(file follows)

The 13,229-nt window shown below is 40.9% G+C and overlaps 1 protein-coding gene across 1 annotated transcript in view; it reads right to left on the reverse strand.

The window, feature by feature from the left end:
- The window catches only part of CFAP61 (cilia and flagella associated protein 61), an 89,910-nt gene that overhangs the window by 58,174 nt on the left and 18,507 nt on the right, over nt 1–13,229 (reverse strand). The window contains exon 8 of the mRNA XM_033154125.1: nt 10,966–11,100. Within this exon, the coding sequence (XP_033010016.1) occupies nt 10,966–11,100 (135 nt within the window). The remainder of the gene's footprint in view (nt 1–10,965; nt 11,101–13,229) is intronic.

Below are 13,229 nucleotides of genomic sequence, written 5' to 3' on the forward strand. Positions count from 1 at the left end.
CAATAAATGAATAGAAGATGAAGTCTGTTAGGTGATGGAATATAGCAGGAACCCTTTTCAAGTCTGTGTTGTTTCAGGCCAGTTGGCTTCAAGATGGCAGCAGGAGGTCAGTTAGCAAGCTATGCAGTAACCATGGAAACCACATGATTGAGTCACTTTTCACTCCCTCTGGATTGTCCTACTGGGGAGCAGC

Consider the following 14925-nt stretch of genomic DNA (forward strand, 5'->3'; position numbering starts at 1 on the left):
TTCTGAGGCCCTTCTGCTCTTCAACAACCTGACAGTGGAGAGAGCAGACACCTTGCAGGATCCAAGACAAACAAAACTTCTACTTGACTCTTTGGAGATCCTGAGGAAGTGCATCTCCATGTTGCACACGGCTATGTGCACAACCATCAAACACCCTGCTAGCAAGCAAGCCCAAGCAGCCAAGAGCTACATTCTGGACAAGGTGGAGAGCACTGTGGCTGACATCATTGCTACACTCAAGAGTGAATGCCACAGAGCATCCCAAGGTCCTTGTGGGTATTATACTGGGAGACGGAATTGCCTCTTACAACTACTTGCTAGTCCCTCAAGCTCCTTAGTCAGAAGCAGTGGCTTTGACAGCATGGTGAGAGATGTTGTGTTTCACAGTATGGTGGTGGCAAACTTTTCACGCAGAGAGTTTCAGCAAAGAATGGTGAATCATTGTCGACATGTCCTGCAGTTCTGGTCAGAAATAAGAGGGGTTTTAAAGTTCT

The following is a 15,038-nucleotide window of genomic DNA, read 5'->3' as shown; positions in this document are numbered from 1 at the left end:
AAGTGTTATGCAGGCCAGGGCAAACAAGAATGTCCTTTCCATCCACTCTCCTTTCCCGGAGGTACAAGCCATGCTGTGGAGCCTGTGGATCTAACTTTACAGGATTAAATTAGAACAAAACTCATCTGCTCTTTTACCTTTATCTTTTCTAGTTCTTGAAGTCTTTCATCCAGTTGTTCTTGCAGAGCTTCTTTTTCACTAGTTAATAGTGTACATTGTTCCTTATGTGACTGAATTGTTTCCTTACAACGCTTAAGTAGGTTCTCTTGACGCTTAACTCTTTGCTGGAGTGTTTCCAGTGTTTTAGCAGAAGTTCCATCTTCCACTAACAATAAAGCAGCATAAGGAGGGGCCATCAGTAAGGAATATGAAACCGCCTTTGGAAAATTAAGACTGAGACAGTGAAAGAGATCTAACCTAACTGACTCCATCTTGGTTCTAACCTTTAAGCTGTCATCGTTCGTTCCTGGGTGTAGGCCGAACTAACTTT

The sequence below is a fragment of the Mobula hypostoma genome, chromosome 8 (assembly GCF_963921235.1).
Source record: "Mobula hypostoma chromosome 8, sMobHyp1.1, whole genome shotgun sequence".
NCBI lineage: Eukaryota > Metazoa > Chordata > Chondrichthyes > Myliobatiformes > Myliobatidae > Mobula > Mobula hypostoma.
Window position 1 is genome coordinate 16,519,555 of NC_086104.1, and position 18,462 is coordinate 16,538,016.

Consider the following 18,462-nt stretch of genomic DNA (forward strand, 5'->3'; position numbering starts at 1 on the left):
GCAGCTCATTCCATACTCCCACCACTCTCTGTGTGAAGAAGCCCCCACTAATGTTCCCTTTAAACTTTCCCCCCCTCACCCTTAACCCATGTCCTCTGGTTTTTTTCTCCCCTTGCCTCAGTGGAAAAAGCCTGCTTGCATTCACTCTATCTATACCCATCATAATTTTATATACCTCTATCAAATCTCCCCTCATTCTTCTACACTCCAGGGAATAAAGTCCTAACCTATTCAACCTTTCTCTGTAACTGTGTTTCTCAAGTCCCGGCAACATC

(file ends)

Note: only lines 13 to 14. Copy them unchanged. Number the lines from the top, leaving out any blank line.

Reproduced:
Window position 1 is genome coordinate 16,519,555 of NC_086104.1, and position 18,462 is coordinate 16,538,016.

Consider the following 18,462-nt stretch of genomic DNA (forward strand, 5'->3'; position numbering starts at 1 on the left):